-- President Bush wears the look of a man returning home after a very long day.
His face is flushed, his arms loose at his side. The last debate is over, thank gosh. No one will criticize the president at his events, no one will ask questions or press him to admit mistakes. On Wednesday night he was blowing kisses to the shrieking crowd of 35,000 at a rally at Bank One Ballpark in Phoenix.
This is one of those Bush/Cheney invitation-only lovefests where the president could walk out in his boxer shorts and speak in pig Latin and the crowd would still chant "four more years."
The president is selling conservatism a lot harder than compassion these days. His "uniter, not a divider" persona seems a quaint vestige, and in recent days, his stump speech has been especially rife with ridicule for Democratic presidential candidate Sen. John Kerry. He routinely calls his opponent "dangerous," and mocks him repeatedly as a "Massachusetts liberal" and someone who sits on the "left bank" of the American mainstream.
Bush has effectively ended his direct appeal to swing voters, his aides say, and will spend the next 19 days speaking to his hard-core supporters. He will remind them to vote, work hard and get excited.
This is not a hard job at Bank One Ballpark. Before Bush arrived, the stadium was the site of a raucous debate-watching rally in which every time Kerry's face appeared on the big screen, he was drowned out by cries of "liar," "shut up," and "gimme a break." Every Bush phrase, no matter how mundane, was an applause line. The president declared that he won't get a flu shot this year and the crowd screamed like it was the Beatles at Shea Stadium. Large chunks of the debate were inaudible.
All in all, this is not the ideal environment for an undecided voter to make a studied decision. But the president is not here to change minds. He looks relaxed for the first time in three weeks. His grin is big and constant, his chest out. His people love him for who he is.
Sen. John McCain, who may or may not love Bush but is campaigning vigorously for him, introduces the president. "Sit down, you Kerry-loving traitor," a man standing behind the third-base dugout yells at McCain, who has broken several times with the White House and who is a close friend of the Massachusetts senator. The bumper sticker slapped across the heckler's Bush-Cheney T-shirt says "4 out of 5 dictators support John Kerry (phone service not available in Saddam's hole)."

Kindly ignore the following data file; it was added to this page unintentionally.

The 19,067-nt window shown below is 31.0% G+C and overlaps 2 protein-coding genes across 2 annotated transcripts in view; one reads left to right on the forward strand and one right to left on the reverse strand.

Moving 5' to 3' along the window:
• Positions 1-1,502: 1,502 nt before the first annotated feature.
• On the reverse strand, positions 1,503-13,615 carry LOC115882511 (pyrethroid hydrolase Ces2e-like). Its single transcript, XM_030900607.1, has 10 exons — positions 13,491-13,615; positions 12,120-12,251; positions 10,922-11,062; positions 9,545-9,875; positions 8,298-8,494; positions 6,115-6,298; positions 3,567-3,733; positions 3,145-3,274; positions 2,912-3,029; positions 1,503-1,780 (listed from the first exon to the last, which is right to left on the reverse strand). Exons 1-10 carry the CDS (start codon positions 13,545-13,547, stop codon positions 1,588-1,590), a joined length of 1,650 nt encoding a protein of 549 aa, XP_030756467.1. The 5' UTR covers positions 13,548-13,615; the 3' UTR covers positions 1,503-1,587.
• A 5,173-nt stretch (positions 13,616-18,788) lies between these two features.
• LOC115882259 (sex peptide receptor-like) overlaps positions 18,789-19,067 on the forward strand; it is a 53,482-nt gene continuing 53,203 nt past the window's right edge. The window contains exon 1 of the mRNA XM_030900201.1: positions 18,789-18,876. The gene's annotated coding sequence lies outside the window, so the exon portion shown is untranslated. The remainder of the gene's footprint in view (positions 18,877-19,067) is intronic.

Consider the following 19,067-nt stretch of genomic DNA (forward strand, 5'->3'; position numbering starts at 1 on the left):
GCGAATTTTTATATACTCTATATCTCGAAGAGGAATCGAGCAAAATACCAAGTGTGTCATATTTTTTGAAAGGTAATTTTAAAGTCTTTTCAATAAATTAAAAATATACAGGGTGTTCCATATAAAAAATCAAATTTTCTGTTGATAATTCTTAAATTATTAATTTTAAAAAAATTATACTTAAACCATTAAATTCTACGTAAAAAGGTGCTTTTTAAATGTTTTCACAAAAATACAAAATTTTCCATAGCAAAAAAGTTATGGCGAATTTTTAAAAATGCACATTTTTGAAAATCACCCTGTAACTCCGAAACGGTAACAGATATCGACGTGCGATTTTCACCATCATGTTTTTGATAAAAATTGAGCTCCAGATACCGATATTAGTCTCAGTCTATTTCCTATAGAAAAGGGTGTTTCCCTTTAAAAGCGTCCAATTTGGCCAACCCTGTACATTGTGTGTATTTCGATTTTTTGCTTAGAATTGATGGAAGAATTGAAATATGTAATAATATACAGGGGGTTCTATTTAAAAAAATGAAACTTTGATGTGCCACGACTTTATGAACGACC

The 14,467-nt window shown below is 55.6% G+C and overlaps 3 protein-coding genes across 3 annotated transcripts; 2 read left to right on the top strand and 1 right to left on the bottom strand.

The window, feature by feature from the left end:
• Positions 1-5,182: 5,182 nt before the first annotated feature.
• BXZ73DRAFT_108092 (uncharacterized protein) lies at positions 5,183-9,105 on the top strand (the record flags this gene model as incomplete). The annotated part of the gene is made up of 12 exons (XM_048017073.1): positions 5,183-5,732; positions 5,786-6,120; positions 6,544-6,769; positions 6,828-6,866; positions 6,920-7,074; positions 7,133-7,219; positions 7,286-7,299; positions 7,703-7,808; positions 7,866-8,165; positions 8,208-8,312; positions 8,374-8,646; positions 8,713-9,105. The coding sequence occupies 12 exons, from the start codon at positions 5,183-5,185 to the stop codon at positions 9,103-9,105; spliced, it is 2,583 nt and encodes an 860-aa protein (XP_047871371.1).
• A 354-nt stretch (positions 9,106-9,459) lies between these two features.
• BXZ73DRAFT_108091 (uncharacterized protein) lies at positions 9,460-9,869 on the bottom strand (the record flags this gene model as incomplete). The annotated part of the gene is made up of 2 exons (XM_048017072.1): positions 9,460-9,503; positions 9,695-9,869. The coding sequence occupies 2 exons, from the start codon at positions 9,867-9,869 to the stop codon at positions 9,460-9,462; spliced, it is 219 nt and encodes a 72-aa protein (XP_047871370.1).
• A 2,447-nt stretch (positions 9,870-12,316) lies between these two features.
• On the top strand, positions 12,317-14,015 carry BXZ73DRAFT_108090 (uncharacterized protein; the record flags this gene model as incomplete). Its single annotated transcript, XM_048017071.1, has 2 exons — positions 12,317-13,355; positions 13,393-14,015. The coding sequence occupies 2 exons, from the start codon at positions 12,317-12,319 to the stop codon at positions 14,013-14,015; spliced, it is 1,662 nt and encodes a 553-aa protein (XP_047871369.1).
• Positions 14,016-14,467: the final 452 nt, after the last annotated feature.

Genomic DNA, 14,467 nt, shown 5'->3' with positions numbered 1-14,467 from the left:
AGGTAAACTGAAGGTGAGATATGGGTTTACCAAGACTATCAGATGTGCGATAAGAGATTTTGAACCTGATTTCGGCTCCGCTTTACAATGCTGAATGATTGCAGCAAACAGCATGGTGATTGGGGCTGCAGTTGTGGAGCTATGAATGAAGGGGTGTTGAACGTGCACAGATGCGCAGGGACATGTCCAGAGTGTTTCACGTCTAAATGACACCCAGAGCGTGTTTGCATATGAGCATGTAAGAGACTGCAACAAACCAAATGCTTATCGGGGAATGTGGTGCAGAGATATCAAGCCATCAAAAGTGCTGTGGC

"I've been in a lot of ballparks in my days," the president says. "But never in one that's been filled with so many people who are going to go out there and win the vote and make sure we're going to win in November." It is the rare Bush speech that makes no mention of his opponent.
But things return to normal Thursday at a rally in Las Vegas, where Bush describes Kerry as "uncomfortable with himself," someone who "tries to inflate his accomplishments" and is "full of gloom and doom." The crowd -- 12,000 ticket holders packing the University of Nevada, Las Vegas basketball arena -- boos every mention of Kerry, slapping plastic noise sticks together for full effect.
Bush sometimes punctuates his sentences with quick cackles, even when he hasn't said anything funny. He did this more than usual Thursday, giggling, for instance, upon mention that Nevada has a 4 percent unemployment rate.
"I'm proud of my record, heh heh heh," he says. "But my opponent seemed to want to avoid talking about his, heh heh heh heh."
In talking about the debate, Bush begins several sequences with the phrase, "Once again last night my opponent said with a straight face," and the sentences never end well for Kerry. Not Kerry's health care policy ("an overpriced albatross"), his foreign policy ("he says he wants a 'global test' ") nor his education policy ("a record of doing nothing").
"He's built up quite a record," Bush says, "even if you're a senator from Massachusetts, heh heh heh heh." The president shakes his head, marveling at Kerry's "20 years of out-of-the-mainstream votes."
"He can run," Bush says, pumping a fist, and the crowd joins him in a responsive "but he can't hide."
At a rally later in the day in Reno, Bush quotes his favorite Kerry line, as he has done almost every day for two months, "maybe the most memorable line of the entire 2004 campaign," the president calls it. This is Kerry's explanation that he actually voted for the $87 billion before he voted against it, referring to a supplemental budget proposal to fund military operations in Iraq and Afghanistan.
Bush laughs, as if he's never heard this line before.